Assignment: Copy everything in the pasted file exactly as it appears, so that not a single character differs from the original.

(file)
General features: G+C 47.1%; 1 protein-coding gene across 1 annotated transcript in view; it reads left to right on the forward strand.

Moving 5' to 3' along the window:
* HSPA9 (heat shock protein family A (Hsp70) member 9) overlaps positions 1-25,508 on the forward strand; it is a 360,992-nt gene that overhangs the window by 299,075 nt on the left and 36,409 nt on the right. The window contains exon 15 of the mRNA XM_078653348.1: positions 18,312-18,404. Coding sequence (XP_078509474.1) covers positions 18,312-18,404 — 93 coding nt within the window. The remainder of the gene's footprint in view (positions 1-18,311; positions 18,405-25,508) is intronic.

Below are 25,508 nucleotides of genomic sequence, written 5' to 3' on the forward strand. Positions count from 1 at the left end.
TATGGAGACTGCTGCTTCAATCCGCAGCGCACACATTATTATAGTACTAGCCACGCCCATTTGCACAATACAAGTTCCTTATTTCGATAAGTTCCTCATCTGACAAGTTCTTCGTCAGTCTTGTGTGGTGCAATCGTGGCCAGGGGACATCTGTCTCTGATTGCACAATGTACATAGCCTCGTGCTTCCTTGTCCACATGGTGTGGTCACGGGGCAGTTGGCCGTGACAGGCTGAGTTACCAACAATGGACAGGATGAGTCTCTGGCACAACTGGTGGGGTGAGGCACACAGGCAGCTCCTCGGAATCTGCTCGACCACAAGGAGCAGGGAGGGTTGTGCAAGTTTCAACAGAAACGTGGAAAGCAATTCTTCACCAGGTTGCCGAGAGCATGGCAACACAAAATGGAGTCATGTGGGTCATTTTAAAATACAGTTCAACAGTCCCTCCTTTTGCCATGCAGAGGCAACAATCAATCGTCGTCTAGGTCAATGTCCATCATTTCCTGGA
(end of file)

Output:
General features: G+C 47.1%; 1 protein-coding gene across 1 annotated transcript in view; it reads left to right on the forward strand.

Moving 5' to 3' along the window:
* HSPA9 (heat shock protein family A (Hsp70) member 9) overlaps positions 1-25,508 on the forward strand; it is a 360,992-nt gene that overhangs the window by 299,075 nt on the left and 36,409 nt on the right. The window contains exon 15 of the mRNA XM_078653348.1: positions 18,312-18,404. Coding sequence (XP_078509474.1) covers positions 18,312-18,404 — 93 coding nt within the window. The remainder of the gene's footprint in view (positions 1-18,311; positions 18,405-25,508) is intronic.

Below are 25,508 nucleotides of genomic sequence, written 5' to 3' on the forward strand. Positions count from 1 at the left end.
TATGGAGACTGCTGCTTCAATCCGCAGCGCACACATTATTATAGTACTAGCCACGCCCATTTGCACAATACAAGTTCCTTATTTCGATAAGTTCCTCATCTGACAAGTTCTTCGTCAGTCTTGTGTGGTGCAATCGTGGCCAGGGGACATCTGTCTCTGATTGCACAATGTACATAGCCTCGTGCTTCCTTGTCCACATGGTGTGGTCACGGGGCAGTTGGCCGTGACAGGCTGAGTTACCAACAATGGACAGGATGAGTCTCTGGCACAACTGGTGGGGTGAGGCACACAGGCAGCTCCTCGGAATCTGCTCGACCACAAGGAGCAGGGAGGGTTGTGCAAGTTTCAACAGAAACGTGGAAAGCAATTCTTCACCAGGTTGCCGAGAGCATGGCAACACAAAATGGAGTCATGTGGGTCATTTTAAAATACAGTTCAACAGTCCCTCCTTTTGCCATGCAGAGGCAACAATCAATCGTCGTCTAGGTCAATGTCCATCATTTCCTGGA